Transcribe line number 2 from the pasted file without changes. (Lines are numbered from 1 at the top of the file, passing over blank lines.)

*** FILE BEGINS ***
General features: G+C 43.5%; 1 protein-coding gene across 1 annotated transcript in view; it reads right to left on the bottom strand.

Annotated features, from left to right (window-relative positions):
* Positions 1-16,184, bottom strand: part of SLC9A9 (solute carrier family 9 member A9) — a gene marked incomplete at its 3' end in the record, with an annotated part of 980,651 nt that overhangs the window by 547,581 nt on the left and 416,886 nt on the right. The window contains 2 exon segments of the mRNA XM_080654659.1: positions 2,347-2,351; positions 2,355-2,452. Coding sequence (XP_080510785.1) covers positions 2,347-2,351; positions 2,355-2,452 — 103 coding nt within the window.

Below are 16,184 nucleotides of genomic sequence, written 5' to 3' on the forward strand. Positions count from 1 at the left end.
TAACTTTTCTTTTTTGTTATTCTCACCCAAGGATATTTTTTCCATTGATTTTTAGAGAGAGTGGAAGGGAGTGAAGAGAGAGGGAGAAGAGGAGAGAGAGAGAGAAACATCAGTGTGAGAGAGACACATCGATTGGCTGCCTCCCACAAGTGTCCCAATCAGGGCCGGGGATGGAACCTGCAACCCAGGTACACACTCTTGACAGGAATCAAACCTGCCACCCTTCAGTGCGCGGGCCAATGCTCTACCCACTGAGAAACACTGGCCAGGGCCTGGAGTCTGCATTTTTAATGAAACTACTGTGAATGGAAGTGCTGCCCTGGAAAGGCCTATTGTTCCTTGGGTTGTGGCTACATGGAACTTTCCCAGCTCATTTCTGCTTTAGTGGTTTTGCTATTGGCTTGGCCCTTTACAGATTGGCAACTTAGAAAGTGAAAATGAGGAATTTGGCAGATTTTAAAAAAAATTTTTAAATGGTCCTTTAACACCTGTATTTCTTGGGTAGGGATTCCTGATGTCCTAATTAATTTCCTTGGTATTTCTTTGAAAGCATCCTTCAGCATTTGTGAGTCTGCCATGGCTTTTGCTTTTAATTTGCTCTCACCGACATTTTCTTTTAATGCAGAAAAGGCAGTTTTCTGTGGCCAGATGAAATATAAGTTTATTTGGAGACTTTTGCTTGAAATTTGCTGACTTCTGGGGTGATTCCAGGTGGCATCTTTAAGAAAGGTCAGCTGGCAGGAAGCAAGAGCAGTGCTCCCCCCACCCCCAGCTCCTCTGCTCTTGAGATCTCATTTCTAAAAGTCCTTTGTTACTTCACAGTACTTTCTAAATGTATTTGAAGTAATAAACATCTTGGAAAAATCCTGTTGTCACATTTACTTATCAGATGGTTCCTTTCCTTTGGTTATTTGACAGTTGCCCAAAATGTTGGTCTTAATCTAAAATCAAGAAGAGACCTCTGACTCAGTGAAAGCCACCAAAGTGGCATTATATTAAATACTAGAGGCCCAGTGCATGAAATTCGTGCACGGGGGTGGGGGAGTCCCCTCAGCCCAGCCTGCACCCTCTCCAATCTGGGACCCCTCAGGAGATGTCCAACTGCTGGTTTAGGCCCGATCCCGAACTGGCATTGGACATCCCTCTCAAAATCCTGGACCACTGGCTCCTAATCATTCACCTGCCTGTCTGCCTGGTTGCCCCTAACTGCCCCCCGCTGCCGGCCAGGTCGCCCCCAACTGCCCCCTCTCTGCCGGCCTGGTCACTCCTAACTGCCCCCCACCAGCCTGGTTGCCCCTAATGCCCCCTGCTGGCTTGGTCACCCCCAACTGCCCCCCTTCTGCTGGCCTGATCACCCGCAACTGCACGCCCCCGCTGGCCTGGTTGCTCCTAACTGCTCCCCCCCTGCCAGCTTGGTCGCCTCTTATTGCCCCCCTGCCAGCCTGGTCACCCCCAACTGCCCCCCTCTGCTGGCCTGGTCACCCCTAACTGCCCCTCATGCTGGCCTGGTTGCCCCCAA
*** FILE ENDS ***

Annotated features, from left to right (window-relative positions):